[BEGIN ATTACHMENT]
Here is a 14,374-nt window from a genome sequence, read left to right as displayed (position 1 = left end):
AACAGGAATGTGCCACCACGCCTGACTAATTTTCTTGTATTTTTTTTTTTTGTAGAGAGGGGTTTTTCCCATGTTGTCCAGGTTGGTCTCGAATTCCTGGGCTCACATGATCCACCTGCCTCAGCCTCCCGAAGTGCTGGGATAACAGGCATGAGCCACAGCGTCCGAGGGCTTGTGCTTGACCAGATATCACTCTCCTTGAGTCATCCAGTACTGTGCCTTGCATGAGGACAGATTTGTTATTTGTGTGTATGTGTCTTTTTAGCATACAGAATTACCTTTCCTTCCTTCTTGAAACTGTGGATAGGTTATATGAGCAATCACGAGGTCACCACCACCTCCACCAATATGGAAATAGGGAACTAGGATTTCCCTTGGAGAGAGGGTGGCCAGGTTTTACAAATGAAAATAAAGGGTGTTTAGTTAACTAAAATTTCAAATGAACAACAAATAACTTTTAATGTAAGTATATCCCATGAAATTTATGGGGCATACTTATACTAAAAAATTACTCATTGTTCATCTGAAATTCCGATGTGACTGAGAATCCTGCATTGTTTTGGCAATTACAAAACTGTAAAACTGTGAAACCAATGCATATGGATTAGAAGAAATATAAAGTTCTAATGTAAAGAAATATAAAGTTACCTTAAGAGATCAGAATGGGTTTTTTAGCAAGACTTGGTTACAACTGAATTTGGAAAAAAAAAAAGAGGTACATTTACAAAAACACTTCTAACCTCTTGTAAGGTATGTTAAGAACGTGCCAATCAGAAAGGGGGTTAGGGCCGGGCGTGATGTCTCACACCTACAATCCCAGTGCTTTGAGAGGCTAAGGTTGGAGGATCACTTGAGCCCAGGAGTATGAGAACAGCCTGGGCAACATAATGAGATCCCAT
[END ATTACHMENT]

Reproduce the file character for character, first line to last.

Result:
Here is a 14,374-nt window from a genome sequence, read left to right as displayed (position 1 = left end):
AACAGGAATGTGCCACCACGCCTGACTAATTTTCTTGTATTTTTTTTTTTTGTAGAGAGGGGTTTTTCCCATGTTGTCCAGGTTGGTCTCGAATTCCTGGGCTCACATGATCCACCTGCCTCAGCCTCCCGAAGTGCTGGGATAACAGGCATGAGCCACAGCGTCCGAGGGCTTGTGCTTGACCAGATATCACTCTCCTTGAGTCATCCAGTACTGTGCCTTGCATGAGGACAGATTTGTTATTTGTGTGTATGTGTCTTTTTAGCATACAGAATTACCTTTCCTTCCTTCTTGAAACTGTGGATAGGTTATATGAGCAATCACGAGGTCACCACCACCTCCACCAATATGGAAATAGGGAACTAGGATTTCCCTTGGAGAGAGGGTGGCCAGGTTTTACAAATGAAAATAAAGGGTGTTTAGTTAACTAAAATTTCAAATGAACAACAAATAACTTTTAATGTAAGTATATCCCATGAAATTTATGGGGCATACTTATACTAAAAAATTACTCATTGTTCATCTGAAATTCCGATGTGACTGAGAATCCTGCATTGTTTTGGCAATTACAAAACTGTAAAACTGTGAAACCAATGCATATGGATTAGAAGAAATATAAAGTTCTAATGTAAAGAAATATAAAGTTACCTTAAGAGATCAGAATGGGTTTTTTAGCAAGACTTGGTTACAACTGAATTTGGAAAAAAAAAAAGAGGTACATTTACAAAAACACTTCTAACCTCTTGTAAGGTATGTTAAGAACGTGCCAATCAGAAAGGGGGTTAGGGCCGGGCGTGATGTCTCACACCTACAATCCCAGTGCTTTGAGAGGCTAAGGTTGGAGGATCACTTGAGCCCAGGAGTATGAGAACAGCCTGGGCAACATAATGAGATCCCAT